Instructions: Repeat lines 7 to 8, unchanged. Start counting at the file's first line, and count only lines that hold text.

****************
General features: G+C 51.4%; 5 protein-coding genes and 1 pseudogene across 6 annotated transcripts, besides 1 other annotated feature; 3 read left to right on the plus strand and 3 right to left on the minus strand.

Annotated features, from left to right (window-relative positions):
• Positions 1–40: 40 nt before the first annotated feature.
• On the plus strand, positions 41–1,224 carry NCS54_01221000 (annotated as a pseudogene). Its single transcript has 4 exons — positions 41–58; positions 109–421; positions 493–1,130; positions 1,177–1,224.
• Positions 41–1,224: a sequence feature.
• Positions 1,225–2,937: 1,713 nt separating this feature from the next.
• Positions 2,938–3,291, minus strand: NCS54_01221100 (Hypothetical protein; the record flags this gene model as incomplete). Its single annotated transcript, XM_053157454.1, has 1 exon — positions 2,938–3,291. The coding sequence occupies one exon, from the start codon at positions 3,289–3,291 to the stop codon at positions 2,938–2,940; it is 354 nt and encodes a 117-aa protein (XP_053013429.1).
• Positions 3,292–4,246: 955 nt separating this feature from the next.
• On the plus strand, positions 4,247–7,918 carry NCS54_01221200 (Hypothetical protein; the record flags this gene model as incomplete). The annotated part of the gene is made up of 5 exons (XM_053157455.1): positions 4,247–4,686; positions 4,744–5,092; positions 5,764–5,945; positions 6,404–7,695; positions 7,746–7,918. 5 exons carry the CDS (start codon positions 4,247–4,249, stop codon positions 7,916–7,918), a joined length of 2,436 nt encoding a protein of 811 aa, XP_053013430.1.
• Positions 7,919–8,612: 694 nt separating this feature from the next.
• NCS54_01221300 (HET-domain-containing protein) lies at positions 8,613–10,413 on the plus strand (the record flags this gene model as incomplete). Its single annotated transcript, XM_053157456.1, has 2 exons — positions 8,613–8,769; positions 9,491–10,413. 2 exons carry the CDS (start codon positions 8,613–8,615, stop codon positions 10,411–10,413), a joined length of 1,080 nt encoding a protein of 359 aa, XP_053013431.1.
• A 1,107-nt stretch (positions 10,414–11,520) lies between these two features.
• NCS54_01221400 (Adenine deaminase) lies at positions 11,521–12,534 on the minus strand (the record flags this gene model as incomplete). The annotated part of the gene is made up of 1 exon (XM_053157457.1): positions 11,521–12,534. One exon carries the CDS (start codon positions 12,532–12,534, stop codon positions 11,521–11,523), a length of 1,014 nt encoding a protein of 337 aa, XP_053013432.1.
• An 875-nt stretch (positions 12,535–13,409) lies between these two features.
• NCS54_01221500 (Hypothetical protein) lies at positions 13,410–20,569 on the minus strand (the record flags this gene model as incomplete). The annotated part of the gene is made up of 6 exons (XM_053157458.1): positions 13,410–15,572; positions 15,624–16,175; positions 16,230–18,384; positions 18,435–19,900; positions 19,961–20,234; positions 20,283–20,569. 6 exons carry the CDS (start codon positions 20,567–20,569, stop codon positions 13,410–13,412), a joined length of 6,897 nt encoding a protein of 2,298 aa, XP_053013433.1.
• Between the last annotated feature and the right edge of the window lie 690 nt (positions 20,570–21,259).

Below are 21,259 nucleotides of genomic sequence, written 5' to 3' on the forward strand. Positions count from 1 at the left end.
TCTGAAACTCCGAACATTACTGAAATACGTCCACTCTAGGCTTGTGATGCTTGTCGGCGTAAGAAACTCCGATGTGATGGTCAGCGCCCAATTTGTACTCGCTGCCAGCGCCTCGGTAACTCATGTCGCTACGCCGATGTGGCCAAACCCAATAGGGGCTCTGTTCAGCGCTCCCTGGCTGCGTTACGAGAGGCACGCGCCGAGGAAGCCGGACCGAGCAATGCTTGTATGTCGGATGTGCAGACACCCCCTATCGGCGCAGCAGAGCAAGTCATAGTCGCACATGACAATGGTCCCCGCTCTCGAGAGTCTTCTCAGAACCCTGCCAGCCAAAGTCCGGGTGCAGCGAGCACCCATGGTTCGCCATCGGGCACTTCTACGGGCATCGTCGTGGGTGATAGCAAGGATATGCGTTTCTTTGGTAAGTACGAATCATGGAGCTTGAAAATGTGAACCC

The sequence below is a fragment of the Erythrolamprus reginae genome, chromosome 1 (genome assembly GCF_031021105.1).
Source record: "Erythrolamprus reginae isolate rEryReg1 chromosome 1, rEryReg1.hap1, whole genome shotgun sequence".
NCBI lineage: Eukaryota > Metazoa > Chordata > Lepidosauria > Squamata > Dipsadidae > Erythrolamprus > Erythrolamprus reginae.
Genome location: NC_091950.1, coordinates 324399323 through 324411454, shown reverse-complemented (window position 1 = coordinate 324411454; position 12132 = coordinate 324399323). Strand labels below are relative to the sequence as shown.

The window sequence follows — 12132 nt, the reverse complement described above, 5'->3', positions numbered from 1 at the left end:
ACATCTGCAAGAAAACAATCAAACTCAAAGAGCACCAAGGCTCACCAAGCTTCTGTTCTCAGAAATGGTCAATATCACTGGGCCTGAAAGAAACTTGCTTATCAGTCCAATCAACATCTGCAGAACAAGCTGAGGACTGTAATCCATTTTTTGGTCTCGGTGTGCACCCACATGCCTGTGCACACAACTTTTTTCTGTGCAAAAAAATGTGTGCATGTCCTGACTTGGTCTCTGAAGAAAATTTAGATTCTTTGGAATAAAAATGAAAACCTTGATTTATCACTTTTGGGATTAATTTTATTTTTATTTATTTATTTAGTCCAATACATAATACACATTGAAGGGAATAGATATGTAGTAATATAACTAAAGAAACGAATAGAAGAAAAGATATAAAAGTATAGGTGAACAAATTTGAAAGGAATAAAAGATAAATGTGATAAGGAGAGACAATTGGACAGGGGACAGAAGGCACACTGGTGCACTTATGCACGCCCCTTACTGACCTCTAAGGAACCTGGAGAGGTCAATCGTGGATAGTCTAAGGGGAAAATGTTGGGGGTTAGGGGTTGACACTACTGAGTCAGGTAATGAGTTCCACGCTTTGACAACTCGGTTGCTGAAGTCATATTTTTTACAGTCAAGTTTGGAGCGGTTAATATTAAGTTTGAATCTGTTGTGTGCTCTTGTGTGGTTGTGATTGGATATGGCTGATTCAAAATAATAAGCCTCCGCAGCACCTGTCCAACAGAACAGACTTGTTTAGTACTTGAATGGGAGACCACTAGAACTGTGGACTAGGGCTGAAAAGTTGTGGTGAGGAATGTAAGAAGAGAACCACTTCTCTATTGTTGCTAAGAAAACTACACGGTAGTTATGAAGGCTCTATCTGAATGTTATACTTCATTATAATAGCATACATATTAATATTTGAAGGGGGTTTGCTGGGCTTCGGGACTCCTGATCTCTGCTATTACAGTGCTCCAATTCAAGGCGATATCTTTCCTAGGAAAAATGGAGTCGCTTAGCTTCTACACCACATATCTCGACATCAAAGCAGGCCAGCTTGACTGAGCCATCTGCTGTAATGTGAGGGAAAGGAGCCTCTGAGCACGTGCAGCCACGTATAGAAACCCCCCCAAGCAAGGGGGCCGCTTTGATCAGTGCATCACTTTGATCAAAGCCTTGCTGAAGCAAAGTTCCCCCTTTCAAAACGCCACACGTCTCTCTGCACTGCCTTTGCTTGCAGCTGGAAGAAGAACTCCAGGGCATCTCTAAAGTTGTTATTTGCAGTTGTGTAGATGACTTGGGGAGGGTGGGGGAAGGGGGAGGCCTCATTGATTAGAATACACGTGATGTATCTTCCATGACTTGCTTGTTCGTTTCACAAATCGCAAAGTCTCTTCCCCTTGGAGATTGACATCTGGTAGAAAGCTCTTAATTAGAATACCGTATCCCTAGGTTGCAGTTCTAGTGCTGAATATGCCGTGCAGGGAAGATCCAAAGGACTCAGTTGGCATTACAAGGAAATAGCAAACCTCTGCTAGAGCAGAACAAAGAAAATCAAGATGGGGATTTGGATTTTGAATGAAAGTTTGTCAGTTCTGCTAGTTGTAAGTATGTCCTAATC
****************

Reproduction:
• Positions 2,938–3,291, minus strand: NCS54_01221100 (Hypothetical protein; the record flags this gene model as incomplete). Its single annotated transcript, XM_053157454.1, has 1 exon — positions 2,938–3,291. The coding sequence occupies one exon, from the start codon at positions 3,289–3,291 to the stop codon at positions 2,938–2,940; it is 354 nt and encodes a 117-aa protein (XP_053013429.1).
• Positions 3,292–4,246: 955 nt separating this feature from the next.